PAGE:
As a spell of light snow drifted across the skies of Michigan, a letter from the United States Department of Interior followed.
The letter arrived at the doorsteps of the Grand River Band of Ottawa Indians (GRB), a tribe headed by Chairman Ronald Yob. The letter read as such:
Dear Mr. Yob:
The Grand River Bands of Ottawa Indians (Petitioner #146) is under active consideration for a Proposed Finding (PF) in the Federal acknowledgment process. By letter of October 17, 2019, we previously indicated that the Department would issue the PF on April 16, 2020. This letter is to advise you that the Assistant Secretary - Indian Affairs (AS-IA) has suspended active consideration for the PF on Petitioner # 146 and further extended the date of issuance of the PF.
The AS-IA found good cause both to suspend active consideration under §83.1O(g) and to extend active consideration under §83~10(h). The AS-IA has suspended active consideration of the PF, conditionally, based on administrative problems caused by the current COVID-19 emergency.
If you have any questions or concerns, please contact the Office of
Federal Acknowledgment, 1849 C Street, NW, MS-4071-MIB, Washington, DC 20240. Thank you for your patience. Your understanding in this matter is greatly appreciated.
Sincerely, Lee Flemming (US DOI, 2020)
April 16, 2020
This letter is the latest of notices sent to the GRB that root back to 1994.
For 27 years, the GRB has been petitioning for federal recognition as an American Indian tribe. For those grueling 27 years, the federal government has inadvertently told the members of the GRB:
"You're ethnically, genetically, culturally etc, a group of Native Americans, but in the eye of the law, we're not sure"
How did we get to this point?
The federal recognition process of American Indian tribes is a long, wide, and deep one. It's something that is entrenched with great misunderstandings, war, ideology, and more. Moreover, it inspired countless governments across the globe in how they deal with indigenous people.
But we're not here to shy away from such complex issues. We're here to peer into the abyss of reality. Moving forward, we'll be reconstructing the very moment Mr. Ron Yob received his letter from the Department of Interior. We'll look back to the end of the last Ice Age, to the first arrivals of the French, pioneers of both Anglo-American and Native communities, and the current state of the American continent.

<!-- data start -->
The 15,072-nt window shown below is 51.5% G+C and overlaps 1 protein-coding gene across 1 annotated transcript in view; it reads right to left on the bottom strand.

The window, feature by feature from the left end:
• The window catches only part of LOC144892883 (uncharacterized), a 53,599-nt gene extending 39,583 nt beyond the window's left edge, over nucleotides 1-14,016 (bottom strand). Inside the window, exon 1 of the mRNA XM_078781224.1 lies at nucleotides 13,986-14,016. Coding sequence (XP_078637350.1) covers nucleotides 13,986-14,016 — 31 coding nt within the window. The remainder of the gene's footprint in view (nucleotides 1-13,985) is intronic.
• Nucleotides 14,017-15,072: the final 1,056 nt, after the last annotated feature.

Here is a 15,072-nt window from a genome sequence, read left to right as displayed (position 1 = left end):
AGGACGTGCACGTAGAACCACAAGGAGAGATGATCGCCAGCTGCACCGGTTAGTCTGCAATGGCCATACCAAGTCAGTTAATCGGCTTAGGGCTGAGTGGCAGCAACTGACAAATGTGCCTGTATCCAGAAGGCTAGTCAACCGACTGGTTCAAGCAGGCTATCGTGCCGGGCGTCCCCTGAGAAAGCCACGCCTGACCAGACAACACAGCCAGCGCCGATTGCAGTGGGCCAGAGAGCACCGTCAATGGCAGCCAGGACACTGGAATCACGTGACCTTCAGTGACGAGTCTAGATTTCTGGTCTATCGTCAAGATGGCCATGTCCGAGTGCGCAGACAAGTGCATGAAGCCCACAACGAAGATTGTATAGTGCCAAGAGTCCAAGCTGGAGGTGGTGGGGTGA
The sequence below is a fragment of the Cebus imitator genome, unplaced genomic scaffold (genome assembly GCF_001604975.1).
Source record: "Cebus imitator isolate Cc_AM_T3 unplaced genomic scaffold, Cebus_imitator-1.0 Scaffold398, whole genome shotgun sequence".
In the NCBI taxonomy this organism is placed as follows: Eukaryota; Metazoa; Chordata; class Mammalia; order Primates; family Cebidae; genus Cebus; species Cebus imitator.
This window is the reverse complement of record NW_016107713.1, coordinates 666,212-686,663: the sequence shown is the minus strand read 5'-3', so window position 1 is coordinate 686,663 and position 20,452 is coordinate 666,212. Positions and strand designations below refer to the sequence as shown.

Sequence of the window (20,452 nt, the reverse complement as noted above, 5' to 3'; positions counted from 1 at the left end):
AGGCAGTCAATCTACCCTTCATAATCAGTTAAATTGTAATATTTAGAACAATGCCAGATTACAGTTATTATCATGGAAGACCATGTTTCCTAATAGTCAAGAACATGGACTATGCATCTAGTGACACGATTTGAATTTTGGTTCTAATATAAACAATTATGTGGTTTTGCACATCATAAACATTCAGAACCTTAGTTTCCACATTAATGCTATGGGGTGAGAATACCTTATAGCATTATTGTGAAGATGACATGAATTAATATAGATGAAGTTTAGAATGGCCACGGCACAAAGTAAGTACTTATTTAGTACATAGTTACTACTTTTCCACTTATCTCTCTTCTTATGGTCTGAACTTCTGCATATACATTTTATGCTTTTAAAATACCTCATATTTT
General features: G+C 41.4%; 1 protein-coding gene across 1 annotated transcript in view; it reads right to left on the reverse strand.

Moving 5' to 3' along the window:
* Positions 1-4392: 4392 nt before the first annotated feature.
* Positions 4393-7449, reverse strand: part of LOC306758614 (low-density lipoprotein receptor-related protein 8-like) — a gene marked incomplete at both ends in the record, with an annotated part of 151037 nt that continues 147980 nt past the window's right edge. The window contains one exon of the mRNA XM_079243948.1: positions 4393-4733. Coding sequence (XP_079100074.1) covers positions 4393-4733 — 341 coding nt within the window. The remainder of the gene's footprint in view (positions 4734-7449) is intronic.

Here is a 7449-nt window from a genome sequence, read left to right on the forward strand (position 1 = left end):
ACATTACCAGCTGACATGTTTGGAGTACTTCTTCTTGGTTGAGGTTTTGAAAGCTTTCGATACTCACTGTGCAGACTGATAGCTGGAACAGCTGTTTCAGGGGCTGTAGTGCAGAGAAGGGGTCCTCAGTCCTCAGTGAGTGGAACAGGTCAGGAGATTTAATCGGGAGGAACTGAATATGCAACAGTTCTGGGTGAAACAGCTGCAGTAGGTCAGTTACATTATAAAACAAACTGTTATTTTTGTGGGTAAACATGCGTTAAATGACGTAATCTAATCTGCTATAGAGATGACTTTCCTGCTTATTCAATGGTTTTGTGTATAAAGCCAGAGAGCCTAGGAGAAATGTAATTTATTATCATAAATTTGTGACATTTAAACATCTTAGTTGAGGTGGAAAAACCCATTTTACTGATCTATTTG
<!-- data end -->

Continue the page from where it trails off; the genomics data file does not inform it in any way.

One last thing before we move on. Some of you may have winced at the name "American Indian", but that is the terminology the federal government uses to this day. Therefore, when referring to the legal status of a certain tribe, I will be using the word "American Indian".
Let's begin with the big fat elephant and donkey in the room.
Why do Native American tribes – such as the Grand River Band of Ottawa Indians – need to be federally recognized at all? Moreover, what does it mean to be federally recognized? Why does it matter?
According to the Bureau of Indian Affairs:
A federally recognized tribe is an American Indian or Alaska Native tribal entity that is recognized as having a government-to-government relationship with the United States, with the responsibilities, powers, limitations, and obligations attached to that designation, and is eligible for funding and services from the Bureau of Indian Affairs. (BIA)
As it can be hinted at by this description, being "recognized" comes with multiple benefits.
First, it provides economic benefits and opportunities. Yet, they are not "direct economic payouts" as many may believe. No money is sent directly to individuals in a federally recognized tribe, just because they are part of a tribe. Most of the benefits these tribes receive are actually shared by all American citizens; such as food stamps or VA compensations for serving in the military.
Instead, the economic benefits and opportunities come in two major forms: Casinos and Art.
Casinos are well known and have embedded themselves into the public stereotype of Native Americans. It's often seen as a lucrative business and a way to revitalize the tribal nation. However, such lucrative casinos are actually the exception. Most successful casinos are near metropolitan areas that attract many customers, which are restricted to certain areas of the US. Moreover, the federal government looks to regulate and control the profit made by these casinos. Regardless of such roadblocks, being federally recognized opens up the opportunity that is not accessible to non-recognized tribes.
Next, the economic benefit from native art is less known than the bright lights of the casinos. In 1990, President Bush passed the Indian Arts and Crafts Act, and is unique to all the other laws we'll be taking a look at; because it was almost unanimously supported by tribes across the continent. "The main objective of the law was to stem the economic loss to the Indians caused by unmarked handicrafts – losses that were running between $400 and $800 million a year" (Brownwell, 2000:313).
This number has grown exponentially. As an example, an art market that operates every August in the state of New Mexico estimates $160 million dollars of revenue during that event alone (SWAIA).
The Arts and Crafts Act looked to benefit native artists by disallowing non-native artists profiting from native art – or even claiming to have native heritage. The retribution for doing so is quite harsh. It states: